May avoids making tax pledge on Yorkshire visit

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THERESA MAY has given a further signal she is ready to drop David Cameron's tax-lock pledge in the Conservatives' General Election manifesto during a campaign stop in Yorkshire.

Mrs May declined to promise match Labour's promise not to raise personal national insurance contributions if she wins the election as she addressed Conservative MPs and candidates at a rally at York Barbican.

Theresa May at the Barbican today

Theresa May at the Barbican today

The tax-lock, the pledge not to raise income tax, National Insurance, or VAT, was a centre-piece of the Conservatives' 2015 campaign but they are widely expected to water down the commitment this time.

Mrs May said: "It is not our intention to increase the level of tax but I am not going to make any tax commitments that I am not absolutely sure that we can keep.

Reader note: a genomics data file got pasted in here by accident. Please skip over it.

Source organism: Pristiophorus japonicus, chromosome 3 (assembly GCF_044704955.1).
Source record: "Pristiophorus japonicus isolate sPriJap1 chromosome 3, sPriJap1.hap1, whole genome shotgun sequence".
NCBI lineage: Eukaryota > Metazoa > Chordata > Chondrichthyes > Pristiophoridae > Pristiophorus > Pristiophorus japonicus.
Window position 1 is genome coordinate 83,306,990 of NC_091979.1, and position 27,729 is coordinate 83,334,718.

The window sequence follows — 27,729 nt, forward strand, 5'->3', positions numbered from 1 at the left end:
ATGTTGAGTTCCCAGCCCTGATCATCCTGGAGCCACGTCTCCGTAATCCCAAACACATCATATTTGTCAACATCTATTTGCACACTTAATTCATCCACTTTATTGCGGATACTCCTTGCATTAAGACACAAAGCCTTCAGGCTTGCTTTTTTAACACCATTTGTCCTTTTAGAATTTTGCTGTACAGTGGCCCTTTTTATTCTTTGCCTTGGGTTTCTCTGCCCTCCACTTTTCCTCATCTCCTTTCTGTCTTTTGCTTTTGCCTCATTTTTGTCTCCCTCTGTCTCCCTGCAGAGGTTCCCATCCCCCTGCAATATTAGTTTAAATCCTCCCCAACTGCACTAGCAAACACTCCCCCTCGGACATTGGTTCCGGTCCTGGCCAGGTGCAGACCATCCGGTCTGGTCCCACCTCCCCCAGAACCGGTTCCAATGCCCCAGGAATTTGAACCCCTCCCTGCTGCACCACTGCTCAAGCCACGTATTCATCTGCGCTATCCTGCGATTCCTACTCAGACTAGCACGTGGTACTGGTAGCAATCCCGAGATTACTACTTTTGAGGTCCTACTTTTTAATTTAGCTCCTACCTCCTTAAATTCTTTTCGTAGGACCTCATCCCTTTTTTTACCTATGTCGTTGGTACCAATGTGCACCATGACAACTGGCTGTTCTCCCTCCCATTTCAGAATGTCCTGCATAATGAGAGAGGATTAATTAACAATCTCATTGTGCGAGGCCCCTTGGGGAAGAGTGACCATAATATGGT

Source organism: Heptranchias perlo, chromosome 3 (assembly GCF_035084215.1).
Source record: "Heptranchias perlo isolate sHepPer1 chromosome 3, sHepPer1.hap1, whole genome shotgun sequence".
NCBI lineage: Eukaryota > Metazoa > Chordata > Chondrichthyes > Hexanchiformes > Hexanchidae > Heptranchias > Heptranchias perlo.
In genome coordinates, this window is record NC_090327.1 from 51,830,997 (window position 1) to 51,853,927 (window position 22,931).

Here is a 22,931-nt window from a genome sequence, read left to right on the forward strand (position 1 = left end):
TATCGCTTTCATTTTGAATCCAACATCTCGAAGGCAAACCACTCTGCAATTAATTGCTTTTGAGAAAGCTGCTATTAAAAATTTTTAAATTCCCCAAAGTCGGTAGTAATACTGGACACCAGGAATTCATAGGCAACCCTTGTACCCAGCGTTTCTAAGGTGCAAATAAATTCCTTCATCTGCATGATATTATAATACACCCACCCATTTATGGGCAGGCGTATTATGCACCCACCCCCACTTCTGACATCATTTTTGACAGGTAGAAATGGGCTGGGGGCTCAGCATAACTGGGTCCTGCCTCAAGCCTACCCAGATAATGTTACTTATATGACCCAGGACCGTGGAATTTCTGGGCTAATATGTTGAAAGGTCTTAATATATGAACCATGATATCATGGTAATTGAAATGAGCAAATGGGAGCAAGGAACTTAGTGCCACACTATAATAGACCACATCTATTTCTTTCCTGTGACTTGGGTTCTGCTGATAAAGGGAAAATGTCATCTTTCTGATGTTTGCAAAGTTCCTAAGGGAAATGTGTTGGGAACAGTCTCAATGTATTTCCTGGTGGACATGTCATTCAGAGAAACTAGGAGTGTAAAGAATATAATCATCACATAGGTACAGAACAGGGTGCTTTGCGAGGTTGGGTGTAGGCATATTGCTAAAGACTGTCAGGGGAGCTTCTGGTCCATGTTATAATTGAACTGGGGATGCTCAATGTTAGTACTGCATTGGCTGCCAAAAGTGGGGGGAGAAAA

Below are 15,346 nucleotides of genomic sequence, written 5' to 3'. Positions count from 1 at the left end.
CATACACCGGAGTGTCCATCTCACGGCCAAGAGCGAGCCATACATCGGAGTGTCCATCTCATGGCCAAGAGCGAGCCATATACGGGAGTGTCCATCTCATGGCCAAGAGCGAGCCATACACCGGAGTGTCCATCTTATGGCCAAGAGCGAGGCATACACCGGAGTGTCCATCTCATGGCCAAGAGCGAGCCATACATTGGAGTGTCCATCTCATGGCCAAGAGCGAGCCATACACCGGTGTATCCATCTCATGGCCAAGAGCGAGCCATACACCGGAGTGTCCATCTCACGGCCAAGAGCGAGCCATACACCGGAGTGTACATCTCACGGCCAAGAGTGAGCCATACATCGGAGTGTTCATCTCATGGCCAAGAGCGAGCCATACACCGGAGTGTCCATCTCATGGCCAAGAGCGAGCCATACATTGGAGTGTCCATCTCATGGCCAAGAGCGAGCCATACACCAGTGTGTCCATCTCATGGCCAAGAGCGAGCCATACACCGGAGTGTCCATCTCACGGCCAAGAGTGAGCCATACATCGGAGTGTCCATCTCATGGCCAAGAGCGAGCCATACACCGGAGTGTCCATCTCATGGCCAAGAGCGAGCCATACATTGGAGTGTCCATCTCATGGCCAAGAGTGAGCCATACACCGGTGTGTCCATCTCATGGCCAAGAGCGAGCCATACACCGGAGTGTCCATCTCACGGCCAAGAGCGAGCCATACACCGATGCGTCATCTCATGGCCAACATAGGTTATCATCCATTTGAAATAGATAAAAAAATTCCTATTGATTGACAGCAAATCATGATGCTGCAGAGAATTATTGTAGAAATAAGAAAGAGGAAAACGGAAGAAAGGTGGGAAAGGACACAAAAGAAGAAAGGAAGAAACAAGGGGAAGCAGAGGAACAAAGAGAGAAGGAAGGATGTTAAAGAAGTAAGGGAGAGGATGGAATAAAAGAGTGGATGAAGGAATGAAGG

"Our instinct is to reduce taxes on working families."

The Conservatives today unveiled a manifesto promise to cap the standard variable tariff paid by energy customers in a move they claimed could save 17m consumers around £100 a year.

But Mrs May faced questions over her support for intervening in the energy market when then Labour leader Ed Miliband was attacked by the Conservatives for proposing an energy price freeze before the last election.

She said: "Ed Miliband suggested a freeze on energy prices so people paying above the odds would have continued to pay over the odds.

"Crucially prices would not have gone down. Under our cap prices will be able to go down."

As media organisations across the country campaign against fake news, Mrs May expressed support for the work of local media in informing their communties.

She said: "I think we all recognise that is important when people are looking for and reading the news what we want them to see is an accurate reflection of the news and accurate reporting.

"A lot of people put great store by their local newspapers with trained journalists actually out there reporting what is happening faithfully in their local area."

Mrs May described a free press as one of the "important pillars of our democracy"